Limited access to some knowledgeFebruary 2nd, 2015 By Lucy Schrader
Universal access to all knowledge
Leading up to last year’s National Digital Forum, we got a special treat: a day to chat with the Internet Archive's founder Brewster Kahle, brainstorm new ideas, and figure out how we can work together more closely. We had a couple of spark-filled sessions on web preservation and digitisation, which he then built on during a panel discussion on the digital future of creative works and his keynote at NDF.
Brewster’s visit has left me stewing on some big questions about open access, copyright, and the role of libraries and archives. In my head that’s coalesced around one significant fact of user behaviour: with today's internet, people already think we have universal access to all knowledge, and act accordingly.
Because the internet's huge, right? It's ubiquitous, and every service, tool, and morsel of information is just a google away.
But that's enormously untrue. For starters:
- A lot of material is still in copyright, or restricted for ethical or cultural reasons
- Colossal amounts of material have never been digitised
- Both primary and secondary sources are behind various paywalls
- Data is often not pristine and ready to use – it's frequently a mess of inconsistencies that makes it hard to work with
- A lot of heritage websites are old and getting creaky, making them hard to find and use
If you take the view that what's online and accessible is the sum of human creation and knowledge, you end up with a poor shadow of what we've actually done since we began writing stuff down. Heading into the future using only this sliver as a foundation will see us repeating ourselves and making old mistakes.
But that's the assumption, and expectation, of most internet users. We do a lot to help people become better researchers and more able users of information (research guides plug!), with tools and processes that can always be improved. But there’s another particular strand to access and expectations that may motivate changes, and meet people’s expectations on the internet today.
Insufficient access to certain amounts of knowledge
To be clear, this post is talking about access to information and material that should be accessible, but isn’t due to technical or procedural barriers. We collect a great deal of material that can’t be released without restriction, due to copyright, cultural or ethical constraints, or the agreements we make with donors. If we don’t abide by those, we’ll either get in some pretty steep legal trouble, or we’ll lose the trust that allows us to build our fantastic and unique collections. Or both.
Before looking at what can be done, here are some problems that still stand between us and the information utopia of making this material as accessible as possible.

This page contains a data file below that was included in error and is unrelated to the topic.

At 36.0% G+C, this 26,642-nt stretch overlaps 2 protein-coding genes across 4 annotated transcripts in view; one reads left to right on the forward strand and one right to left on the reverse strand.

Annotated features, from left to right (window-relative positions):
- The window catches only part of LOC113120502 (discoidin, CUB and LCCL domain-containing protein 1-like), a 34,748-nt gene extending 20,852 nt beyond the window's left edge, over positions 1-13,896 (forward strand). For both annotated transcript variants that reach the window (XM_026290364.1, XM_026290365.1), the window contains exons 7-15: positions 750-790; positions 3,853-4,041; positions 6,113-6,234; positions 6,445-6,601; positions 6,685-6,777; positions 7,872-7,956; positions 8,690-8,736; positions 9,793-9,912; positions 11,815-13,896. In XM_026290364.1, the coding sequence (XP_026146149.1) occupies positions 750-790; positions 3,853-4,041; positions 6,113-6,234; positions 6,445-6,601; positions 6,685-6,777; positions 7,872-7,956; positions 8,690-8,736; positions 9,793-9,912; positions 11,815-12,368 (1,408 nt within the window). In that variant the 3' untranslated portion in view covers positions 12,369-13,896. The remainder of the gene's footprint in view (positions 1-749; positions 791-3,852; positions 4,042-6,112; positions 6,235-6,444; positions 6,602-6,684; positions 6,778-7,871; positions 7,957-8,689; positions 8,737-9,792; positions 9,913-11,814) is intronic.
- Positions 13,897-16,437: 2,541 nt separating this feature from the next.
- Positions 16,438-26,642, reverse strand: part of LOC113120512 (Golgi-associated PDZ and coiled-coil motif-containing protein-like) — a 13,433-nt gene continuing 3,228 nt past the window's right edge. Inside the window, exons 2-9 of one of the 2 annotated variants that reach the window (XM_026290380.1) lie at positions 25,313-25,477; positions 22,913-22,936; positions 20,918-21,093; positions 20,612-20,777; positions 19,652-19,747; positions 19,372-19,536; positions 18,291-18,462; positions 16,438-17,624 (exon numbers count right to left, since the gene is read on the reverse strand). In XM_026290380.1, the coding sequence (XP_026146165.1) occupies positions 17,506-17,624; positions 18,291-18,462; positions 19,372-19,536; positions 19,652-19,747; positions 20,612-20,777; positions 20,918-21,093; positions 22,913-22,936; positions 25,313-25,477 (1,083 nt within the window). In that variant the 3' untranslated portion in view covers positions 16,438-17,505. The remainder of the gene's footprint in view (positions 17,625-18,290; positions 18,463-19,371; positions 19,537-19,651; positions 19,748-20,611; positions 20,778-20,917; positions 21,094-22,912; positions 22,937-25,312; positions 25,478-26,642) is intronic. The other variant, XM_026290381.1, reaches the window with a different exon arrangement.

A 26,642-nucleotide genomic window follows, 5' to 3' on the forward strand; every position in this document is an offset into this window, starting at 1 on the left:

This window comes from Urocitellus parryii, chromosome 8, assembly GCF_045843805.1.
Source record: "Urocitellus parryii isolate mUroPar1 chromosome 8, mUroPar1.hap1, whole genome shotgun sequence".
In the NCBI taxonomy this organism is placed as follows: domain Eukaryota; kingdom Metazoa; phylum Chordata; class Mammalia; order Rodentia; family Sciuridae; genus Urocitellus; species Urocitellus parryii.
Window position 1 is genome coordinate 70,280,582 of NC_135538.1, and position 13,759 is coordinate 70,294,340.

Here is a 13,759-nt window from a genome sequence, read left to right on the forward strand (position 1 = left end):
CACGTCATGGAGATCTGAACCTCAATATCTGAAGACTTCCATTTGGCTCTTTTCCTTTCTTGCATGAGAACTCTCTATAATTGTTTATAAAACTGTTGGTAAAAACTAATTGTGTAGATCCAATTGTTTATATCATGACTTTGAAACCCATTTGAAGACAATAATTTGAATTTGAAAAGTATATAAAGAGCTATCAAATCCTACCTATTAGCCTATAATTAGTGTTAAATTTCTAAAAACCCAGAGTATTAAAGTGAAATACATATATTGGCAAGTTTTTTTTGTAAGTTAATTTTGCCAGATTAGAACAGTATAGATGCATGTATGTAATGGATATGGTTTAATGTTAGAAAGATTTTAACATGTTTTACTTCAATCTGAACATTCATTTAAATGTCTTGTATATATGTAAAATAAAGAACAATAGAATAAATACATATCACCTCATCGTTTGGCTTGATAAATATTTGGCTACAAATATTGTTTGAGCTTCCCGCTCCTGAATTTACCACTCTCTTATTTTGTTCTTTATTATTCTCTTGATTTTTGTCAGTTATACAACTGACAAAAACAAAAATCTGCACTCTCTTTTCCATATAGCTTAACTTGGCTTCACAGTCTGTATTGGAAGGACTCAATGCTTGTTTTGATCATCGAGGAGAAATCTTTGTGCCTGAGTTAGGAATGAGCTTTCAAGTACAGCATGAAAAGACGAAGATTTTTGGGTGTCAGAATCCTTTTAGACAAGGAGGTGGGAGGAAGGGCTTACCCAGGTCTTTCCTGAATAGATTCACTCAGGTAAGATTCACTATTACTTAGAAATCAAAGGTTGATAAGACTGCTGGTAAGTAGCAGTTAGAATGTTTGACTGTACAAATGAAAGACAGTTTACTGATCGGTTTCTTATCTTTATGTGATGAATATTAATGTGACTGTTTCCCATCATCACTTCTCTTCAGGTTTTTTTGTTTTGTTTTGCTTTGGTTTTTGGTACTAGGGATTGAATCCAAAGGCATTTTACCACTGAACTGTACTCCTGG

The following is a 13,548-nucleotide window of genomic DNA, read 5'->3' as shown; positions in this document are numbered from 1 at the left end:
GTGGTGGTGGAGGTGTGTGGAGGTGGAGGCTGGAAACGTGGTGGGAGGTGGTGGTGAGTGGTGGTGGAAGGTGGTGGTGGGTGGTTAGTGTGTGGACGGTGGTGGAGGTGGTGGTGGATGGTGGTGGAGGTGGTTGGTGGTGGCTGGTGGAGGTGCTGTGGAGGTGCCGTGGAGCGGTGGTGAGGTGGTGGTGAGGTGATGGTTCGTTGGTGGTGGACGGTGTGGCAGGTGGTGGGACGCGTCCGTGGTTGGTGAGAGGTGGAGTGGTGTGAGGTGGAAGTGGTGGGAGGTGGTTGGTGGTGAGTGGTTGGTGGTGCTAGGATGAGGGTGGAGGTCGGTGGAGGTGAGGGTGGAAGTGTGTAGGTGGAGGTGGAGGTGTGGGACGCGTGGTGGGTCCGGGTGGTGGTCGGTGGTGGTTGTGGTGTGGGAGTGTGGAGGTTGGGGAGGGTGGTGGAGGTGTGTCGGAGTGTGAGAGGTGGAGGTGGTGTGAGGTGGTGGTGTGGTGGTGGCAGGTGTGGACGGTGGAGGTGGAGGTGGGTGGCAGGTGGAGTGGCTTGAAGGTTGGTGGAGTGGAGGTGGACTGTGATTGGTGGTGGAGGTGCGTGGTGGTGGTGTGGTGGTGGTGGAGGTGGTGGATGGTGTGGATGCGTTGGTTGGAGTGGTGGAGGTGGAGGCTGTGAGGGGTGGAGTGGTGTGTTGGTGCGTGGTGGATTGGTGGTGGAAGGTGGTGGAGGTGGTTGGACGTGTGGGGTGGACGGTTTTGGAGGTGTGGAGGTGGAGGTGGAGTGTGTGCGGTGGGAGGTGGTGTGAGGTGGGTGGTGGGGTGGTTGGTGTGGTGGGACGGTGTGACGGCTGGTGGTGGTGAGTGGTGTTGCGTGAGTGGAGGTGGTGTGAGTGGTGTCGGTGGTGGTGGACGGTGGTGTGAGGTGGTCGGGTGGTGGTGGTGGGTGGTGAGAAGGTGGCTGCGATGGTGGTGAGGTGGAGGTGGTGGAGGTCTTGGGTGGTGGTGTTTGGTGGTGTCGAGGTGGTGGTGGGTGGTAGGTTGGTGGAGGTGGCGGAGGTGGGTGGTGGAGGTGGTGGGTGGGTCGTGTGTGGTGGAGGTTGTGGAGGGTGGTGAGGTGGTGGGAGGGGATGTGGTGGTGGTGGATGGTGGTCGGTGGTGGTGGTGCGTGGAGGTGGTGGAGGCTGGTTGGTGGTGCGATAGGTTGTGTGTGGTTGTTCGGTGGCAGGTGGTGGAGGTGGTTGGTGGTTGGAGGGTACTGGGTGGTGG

Not yet digitised
Most of the items we hold aren't digital. Our online newspapers at Papers Past are only part of the corpus of New Zealand's newspapers. Likewise, we have around 4-5% of our photographic collections online, and only 7,500 items out of our 11 kilometres of manuscripts. That's not even counting published works where copyright takes any consideration of making digitised text available off the table.
Adding to the problem, a lot of what's digitised isn't digital enough. The newspapers on Papers Past are fully transcribed, but a lot of the computer-generated text contains significant errors, making search less useful. A lot of photos are accompanied by descriptions, but few have text equivalents detailed enough to let you find all photos that contain, say, impressive moustaches. Audio and video items take more work again to make them fully searchable. Even completely digital objects like software aren't comprehensible by themselves, especially if you don't have well-commented source code.
Even without digitising everything and generating all possible metadata, the scale and complexity of large bodies of digital items is often a barrier to their use.
With the Internet Archive's help, we regularly take snapshots of the entire New Zealand internet, 200 million pages and multiple terabytes of data per harvest. These have the potential to be a phenomenal resource. However, the data is extremely hard to work with; a problem the Internet Archive has found with their own web archive as well.
We’ve only been able to make this amazing resource accessible within the Library via the Internet Archive’s Wayback Machine. While you can check out what a particular website looked like at a particular time, snapshot by snapshot, it’s still severely limited compared to what solid search and retrieval mechanisms could do with millions of pieces of content.